I argue because increased energy production - in aggregate - is a net good across the board. The solution is not to limit deployment of renewables, particularly since they're already cost effective, but to find alternative use for those gas and coal burning plants during this transition period. You won't get buy-in from utility investors unless they see some kind of ROI on prior investment. Otherwise, they'll fight this to the bitter end, which would delay renewable deployment longer than planning to maximizing use of current fossil fuel infrastructure anyway.

But let's get to your buggy whip argument. Because I think this is particularly flawed. Here, you conflate a manufactured good - the buggy whip - with an energy resource. It takes net energy to make buggy whips. If they're useless, regardless of subsidy, that's a net loss to the economy and society in general. The whip will sit unused until it decays and is thrown away. Energy production is different. This can be stored for use another day. Whether that's direct use in smelting and manufacturing, as I proposed, or in storage - say mass hydro by pumping water uphill, hydrogen gas production and storage, whatever - energy production can be converted and saved in ways that a useless manufactured object cannot.

The analogy fails because the two (subsidized energy production vs subsidized manufacturing) are not comparable at fundamental levels.

At least, that's the perspective I take. I look forward to your counter-argument. Best. -M

Comment: Re:Utilities Fighting Back (Score 5, Informative) 489

by maynard (#48008555) Attached to: Utilities Should Worry; Rooftop Solar Could Soon Cut Their Profit

For the most part, they already have.

US Solar subsidies in decline:
http://www.pv-magazine.com/new...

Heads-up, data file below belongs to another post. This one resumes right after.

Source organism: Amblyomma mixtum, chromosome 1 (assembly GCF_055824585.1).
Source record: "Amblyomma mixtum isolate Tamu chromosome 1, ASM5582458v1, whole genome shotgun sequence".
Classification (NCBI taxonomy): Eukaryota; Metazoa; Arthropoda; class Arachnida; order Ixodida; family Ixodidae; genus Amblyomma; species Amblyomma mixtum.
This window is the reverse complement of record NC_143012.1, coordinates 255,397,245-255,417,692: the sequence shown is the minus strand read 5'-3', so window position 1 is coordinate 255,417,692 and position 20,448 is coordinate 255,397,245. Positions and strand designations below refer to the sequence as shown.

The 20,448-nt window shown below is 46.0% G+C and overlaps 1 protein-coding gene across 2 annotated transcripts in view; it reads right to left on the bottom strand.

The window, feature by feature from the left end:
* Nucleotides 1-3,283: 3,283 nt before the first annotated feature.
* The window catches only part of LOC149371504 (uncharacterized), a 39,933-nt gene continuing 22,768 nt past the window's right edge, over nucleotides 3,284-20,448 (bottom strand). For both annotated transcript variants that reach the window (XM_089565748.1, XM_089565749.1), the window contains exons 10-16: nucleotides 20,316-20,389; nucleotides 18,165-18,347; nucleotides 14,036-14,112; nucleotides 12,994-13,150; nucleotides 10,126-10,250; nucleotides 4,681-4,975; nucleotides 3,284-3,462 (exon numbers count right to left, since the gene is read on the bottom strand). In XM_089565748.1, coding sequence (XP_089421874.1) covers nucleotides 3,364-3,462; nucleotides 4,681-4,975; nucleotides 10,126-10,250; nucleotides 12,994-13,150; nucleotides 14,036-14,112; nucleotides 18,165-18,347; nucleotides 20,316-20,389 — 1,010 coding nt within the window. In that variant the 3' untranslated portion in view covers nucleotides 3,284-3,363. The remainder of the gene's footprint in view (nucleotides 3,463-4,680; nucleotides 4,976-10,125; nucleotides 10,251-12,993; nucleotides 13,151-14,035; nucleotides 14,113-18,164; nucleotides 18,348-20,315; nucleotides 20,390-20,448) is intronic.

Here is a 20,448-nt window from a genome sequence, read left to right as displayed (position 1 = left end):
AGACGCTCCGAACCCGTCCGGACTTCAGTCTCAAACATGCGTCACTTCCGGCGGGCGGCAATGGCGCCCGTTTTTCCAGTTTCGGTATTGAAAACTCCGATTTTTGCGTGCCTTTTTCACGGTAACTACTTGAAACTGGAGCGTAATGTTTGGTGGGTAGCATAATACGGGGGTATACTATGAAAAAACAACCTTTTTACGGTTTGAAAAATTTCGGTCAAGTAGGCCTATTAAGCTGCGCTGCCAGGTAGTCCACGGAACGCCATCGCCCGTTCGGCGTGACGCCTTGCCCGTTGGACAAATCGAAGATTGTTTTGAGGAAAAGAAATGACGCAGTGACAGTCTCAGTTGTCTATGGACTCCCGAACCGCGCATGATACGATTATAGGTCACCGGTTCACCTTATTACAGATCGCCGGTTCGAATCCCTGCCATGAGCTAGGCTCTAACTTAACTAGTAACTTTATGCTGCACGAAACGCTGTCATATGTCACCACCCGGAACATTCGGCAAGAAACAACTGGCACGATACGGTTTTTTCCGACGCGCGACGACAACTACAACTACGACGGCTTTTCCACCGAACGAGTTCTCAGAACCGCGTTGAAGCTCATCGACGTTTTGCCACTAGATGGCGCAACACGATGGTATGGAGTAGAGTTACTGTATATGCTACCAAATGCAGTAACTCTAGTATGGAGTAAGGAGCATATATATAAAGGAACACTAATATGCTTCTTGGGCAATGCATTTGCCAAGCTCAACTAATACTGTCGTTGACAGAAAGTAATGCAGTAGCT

Australian subsidies in decline:
http://www.theaustralian.com.a...

China cuts solar subsidies:
http://www.bloomberg.com/news/...

And yet it hasn't stopped solar deployments. Because even without subsidies, they're now cost competitive. Utility companies can't use the canard of government subsidized energy any longer. Yet they've invested - as the Economist notes - half a trillion in fossil fuel plants worldwide. I'm proposing a solution that at least prevents a utility meltdown during the transition period.

Comment: Utilities Fighting Back (Score 5, Interesting) 489

by maynard (#48008345) Attached to: Utilities Should Worry; Rooftop Solar Could Soon Cut Their Profit

As the Economist notes, due to German and other European solar government incentives, European utilities face an existential threat to their investment future and business model. Utility giants the world over have seen this and decided to fight back against Net Metering and other means whereby homeowners can feed back into the electric grid excess energy production from rooftop solar. Barclays, the British multinational banking giant, agrees that rooftop solar and net metering represent a threat to centralized electric production utilities.

The problem utilities face is that solar tends to maximize output at mid-afternoon, exactly the same time spot prices have traditionally been at maximum. So their solution is to lobby government the world over to reverse net metering laws and end solar subsidies.

OK, time for me to get on a soapbox. I think this is shortsighted. The real problem here is that government and electric utilities have agreed on a price structure and investment plan to build out gas powered and coal powered plants that now appear to be unsustainable due to disruptive shifts in the market from technical innovation in the renewable field. As is noted in TFA, solar is - or will soon be - already cost competitive even without government subsidy.

Market fundamentalists would argue, 'let the utilities die. Their investors bought into a dying technology, the market will decide their fate.' Except that they have an endless stream of money to buy lobbyists and legislators to warp law in their favor. Further, they have a good argument that intermittent renewables will only meet partial demand. You still need baseline generation capacity from central utilities. So the problem - from their perspective - is excess production by renewables.